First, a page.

Russell & Cass (1981) have recently reported that in Plumbago zeylandica L. (Plumbaginaceae) the two male gametes and the vegetative nucleus establish a physical association in the pollen grain which is maintained in the extending pollen tube until the time of entry into the embryo sac. The division of the generative cell takes place in the maturing pollen grain in this species, and after the division the gamete cells remain in contact with each other through a common stretch of wall traversed by plasmodesmata, one gamete cell extending into a long, sinuous projection which wraps around, and occupies embayments in, the envelope of the much convoluted vegetative cell nucleus. A similar association of the male gametes with each other and the vegetative nucleus has been described by Dumas & Knox (1984) in another species with tricellular pollen, Brassica oleracea L. (Cruciferae), where one of the male gametes appears actually to be connected in some manner to the envelope of the vegetative nucleus. Russell & Cass (1981) suggest that the connections between the gametes and the consistent association with the vegetative nucleus in P. zeylandica may have some functional importance during the passage through the pollen tube, perhaps in ensuring that the gametes are delivered more or less simultaneously into the embryo sac, which in this species lacks synergids. These observations are obviously of considerable significance, since they may indicate the need for a reassessment of the mechanism of double fertilisation in angiosperms. If something of the nature of a polarised fertilisation-unit is present on the male side, the long held view that the gamete fusions in the embryo sac are non-selective may have to be abandoned. The matter is of some importance for the interpretation of cytoplasmic inheritance through the male line, especially should the two male gametes not be identical one with the other but differ in their organelle content, as Russell & Cass (1981) have shown to be the case in P. zeylandica. Maintained connections between the male gametes during the passage through the tube have been described previously in several genera (e.g., in Vallisneria: Wylie 1941), so this observation cannot be viewed as novel. However, the existence of a persistent linkage with the vegetative nucleus appears not previously to have been reported. Many accounts in the extensive earlier cytological literature show that the vegetative nucleus is often widely separated from the gametes in the pollen tube, and that it may either lead or trail them during extension growth (e.g., Wylie 1923; Poddubnaya-Arnoldi 1936). It would seem, then, that the link between the gametes and the vegetative nucleus must be remarkably elastic, if it is indeed a universal feature.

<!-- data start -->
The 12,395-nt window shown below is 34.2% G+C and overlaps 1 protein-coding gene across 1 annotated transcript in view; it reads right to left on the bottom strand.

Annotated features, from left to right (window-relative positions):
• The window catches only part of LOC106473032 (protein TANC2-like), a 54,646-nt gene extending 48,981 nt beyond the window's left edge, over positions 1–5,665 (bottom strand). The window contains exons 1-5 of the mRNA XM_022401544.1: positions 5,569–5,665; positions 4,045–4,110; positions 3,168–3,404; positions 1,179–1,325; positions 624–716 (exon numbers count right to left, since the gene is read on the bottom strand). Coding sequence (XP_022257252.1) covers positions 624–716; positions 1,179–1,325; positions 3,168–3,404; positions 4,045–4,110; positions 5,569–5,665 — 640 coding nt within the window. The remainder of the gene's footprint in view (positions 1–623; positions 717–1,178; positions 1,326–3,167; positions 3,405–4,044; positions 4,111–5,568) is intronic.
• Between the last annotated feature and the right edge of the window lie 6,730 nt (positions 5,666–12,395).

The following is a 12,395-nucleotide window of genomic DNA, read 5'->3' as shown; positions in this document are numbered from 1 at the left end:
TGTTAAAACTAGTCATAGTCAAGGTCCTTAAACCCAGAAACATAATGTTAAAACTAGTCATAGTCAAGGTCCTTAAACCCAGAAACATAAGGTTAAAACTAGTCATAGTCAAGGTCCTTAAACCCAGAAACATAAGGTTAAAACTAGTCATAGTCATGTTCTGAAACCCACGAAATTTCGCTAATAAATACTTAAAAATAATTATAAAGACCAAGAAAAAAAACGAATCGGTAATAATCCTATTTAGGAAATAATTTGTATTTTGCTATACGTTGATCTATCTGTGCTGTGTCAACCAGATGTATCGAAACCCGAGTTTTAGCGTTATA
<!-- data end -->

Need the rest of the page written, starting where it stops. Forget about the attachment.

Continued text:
Acta botanica neerlandica

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Koninklijke Nederlandse Botanische Vereniging

J. Heslop-Harrison, & Y. Heslop-Harrison. (1984). The disposition of gamete and vegetative-cell nuclei in the extending pollen tubes of a grass species, Alopecurus pratensis L. Acta botanica neerlandica, 33(1), 131–134.